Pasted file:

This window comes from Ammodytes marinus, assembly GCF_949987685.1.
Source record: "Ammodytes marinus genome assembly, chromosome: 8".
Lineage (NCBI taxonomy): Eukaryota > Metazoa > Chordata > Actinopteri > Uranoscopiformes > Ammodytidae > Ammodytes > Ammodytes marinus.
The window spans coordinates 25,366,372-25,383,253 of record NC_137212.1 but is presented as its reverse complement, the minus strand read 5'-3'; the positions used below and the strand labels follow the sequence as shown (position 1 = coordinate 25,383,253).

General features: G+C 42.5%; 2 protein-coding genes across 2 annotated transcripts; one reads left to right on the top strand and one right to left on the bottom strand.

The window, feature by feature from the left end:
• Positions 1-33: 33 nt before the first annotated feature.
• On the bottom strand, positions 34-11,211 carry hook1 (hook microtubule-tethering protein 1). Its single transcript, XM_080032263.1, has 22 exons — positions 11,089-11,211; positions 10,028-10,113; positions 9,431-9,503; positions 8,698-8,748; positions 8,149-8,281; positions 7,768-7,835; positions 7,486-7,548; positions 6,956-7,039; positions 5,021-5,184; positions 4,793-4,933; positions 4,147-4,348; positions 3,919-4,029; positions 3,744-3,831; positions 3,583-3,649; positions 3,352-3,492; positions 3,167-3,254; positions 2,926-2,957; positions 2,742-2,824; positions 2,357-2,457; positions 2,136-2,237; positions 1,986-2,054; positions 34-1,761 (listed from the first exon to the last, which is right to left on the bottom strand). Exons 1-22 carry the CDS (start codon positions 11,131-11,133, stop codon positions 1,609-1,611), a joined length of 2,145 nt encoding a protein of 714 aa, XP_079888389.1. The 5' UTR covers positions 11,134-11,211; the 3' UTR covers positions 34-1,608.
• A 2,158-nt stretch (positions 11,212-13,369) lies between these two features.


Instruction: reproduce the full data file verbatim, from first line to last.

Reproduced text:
This window comes from Ammodytes marinus, assembly GCF_949987685.1.
Source record: "Ammodytes marinus genome assembly, chromosome: 8".
Lineage (NCBI taxonomy): Eukaryota > Metazoa > Chordata > Actinopteri > Uranoscopiformes > Ammodytidae > Ammodytes > Ammodytes marinus.
The window spans coordinates 25,366,372-25,383,253 of record NC_137212.1 but is presented as its reverse complement, the minus strand read 5'-3'; the positions used below and the strand labels follow the sequence as shown (position 1 = coordinate 25,383,253).

General features: G+C 42.5%; 2 protein-coding genes across 2 annotated transcripts; one reads left to right on the top strand and one right to left on the bottom strand.

The window, feature by feature from the left end:
• Positions 1-33: 33 nt before the first annotated feature.
• On the bottom strand, positions 34-11,211 carry hook1 (hook microtubule-tethering protein 1). Its single transcript, XM_080032263.1, has 22 exons — positions 11,089-11,211; positions 10,028-10,113; positions 9,431-9,503; positions 8,698-8,748; positions 8,149-8,281; positions 7,768-7,835; positions 7,486-7,548; positions 6,956-7,039; positions 5,021-5,184; positions 4,793-4,933; positions 4,147-4,348; positions 3,919-4,029; positions 3,744-3,831; positions 3,583-3,649; positions 3,352-3,492; positions 3,167-3,254; positions 2,926-2,957; positions 2,742-2,824; positions 2,357-2,457; positions 2,136-2,237; positions 1,986-2,054; positions 34-1,761 (listed from the first exon to the last, which is right to left on the bottom strand). Exons 1-22 carry the CDS (start codon positions 11,131-11,133, stop codon positions 1,609-1,611), a joined length of 2,145 nt encoding a protein of 714 aa, XP_079888389.1. The 5' UTR covers positions 11,134-11,211; the 3' UTR covers positions 34-1,608.
• A 2,158-nt stretch (positions 11,212-13,369) lies between these two features.